Both go.vn and zing.me tried to capture Facebook’s familiar interface and offer its users gaming capabilities, hoping to capitalize on Vietnam’s large gaming community. With the restrictions on accessing Facebook, Vietnam’s home-grown sites were positioned to poach on frustrated users who found themselves locked out.
Why Facebook remains widely popular in Vietnam points to the power of an open internet—and the ingenuity of netizens.
Through our circumvention and digital security portal nofirewall.blogspot.com, Viet Tan conducted a survey of 380 readers in Vietnam about their access to Facebook. We asked four questions and received these results:
1. Which Internet Service Provider (ISP) do you use?
2. Has your ISP blocked access to Facebook?
3. If your ISP has blocked access, have you tried to circumvent the block?
4. If your ISP has blocked access, what action will you take in response to the block?
The survey was conducted over a seven week period from January 12 to March 2, 2011. This time frame coincided with the Communist Party of Vietnam’s 11th National Congress and massive popular protests in North Africa—two major events during which authorities tightened restrictions on Facebook and the Internet in general.
The survey responses reflects individuals who are aware of nofirewall.blogspot.com and voluntarily participated in the webbased poll. While the Internet sophistication of the survey respondents is probably higher than the average Vietnamese Internet user, we believe the respondents are roughly representative of the typical active Facebook user.
By promot ing relat ionships and interconnectivity, social media is a galvanizing force in Vietnam: the new town square is the fan page on Facebook, community gatherings take place on the discussion board. By restricting Facebook, the Vietnamese government is offending a wide segment of the population.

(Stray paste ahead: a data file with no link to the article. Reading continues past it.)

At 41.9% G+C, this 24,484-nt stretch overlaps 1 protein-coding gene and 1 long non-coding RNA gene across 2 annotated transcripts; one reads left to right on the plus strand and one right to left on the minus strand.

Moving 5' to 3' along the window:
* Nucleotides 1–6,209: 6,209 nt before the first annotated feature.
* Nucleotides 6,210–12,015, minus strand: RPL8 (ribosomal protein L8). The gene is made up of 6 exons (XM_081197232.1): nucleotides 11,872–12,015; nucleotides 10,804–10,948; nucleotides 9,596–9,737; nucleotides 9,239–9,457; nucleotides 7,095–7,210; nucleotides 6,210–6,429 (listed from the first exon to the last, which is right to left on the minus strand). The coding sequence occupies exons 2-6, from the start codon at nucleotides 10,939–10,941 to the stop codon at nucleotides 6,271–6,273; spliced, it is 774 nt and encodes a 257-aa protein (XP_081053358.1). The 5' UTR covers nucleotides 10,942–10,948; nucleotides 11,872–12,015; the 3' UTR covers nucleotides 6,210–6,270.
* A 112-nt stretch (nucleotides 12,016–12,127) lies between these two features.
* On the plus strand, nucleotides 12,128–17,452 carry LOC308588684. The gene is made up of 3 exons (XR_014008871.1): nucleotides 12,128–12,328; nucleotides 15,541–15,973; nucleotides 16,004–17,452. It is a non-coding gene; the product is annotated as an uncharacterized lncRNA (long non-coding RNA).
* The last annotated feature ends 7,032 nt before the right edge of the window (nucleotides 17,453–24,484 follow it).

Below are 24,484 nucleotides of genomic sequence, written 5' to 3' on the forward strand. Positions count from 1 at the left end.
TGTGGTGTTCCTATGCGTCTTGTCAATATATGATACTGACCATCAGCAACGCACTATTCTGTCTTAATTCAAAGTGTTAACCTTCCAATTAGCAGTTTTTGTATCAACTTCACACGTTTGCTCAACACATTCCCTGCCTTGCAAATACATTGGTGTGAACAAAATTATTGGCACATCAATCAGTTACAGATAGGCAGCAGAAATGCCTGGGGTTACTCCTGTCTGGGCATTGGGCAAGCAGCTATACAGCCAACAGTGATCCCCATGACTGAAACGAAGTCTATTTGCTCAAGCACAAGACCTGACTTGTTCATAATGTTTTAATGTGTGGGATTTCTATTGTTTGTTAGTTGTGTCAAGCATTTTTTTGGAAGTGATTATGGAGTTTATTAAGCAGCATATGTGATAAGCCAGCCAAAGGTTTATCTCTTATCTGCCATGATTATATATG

Blogger Ethan Zuckerman of the Berkman Center for Internet and Society at Harvard University introduced the idea of cute cats as a comparison for digital tools in their uses for the common man and the activist.
If the Cute Cat Theory of Digital Activism is correct, people will only really start paying attention when the state takes away your ability to share pictures and videos of your cute cats. And that is exactly what has happened in Vietnam. Students and young people who normally would have shied away from oppositional activities began organizing on Facebook to protest the block.
They formed groups such as “The Association of 1 million signatures opposing the Facebook block” and “If you elders block FB, we youths will climb over the walls and create cracks to enter” attracting tens of thousands of supporters. In nonauthoritarian countries, activism online oftendoes not require much of a sacrifice. In Vietnam, this level of activism is unprecedented.
By filtering access to Facebook, it appears the Vietnamese government has confirmed the law of unintended consequences: Vietnamese are gathering in public squares online to demonstrate against government censorship.
As shown by Viet Tan’s survey and usage data published by Facebook, Vietnamese internet users are circumventing the Facebook block. The willingness of a large majority to take action to counter internet censorship certainly extends beyond this particular network, and includes other popular sites (such as Multiply) routinely restricted by government edict. To empower Vietnamese netizens to stay ahead of the censors, digital freedom advocates can play an important role. The following are three ways to help.
1/ Creating a realtime tracking tool for online censorship
2/ Promoting circumvention and digital security
But much more needs to be done in terms of localizing existing circumvention tools for Vietnamese users, providing training to activists and bloggers, and publicizing the techniques to everyday netizens. Just as importantly, so that the web is not an instrument of the oppressors, an understanding of digital security needs to be disseminated widely.
3/ Advocating for Internet freedom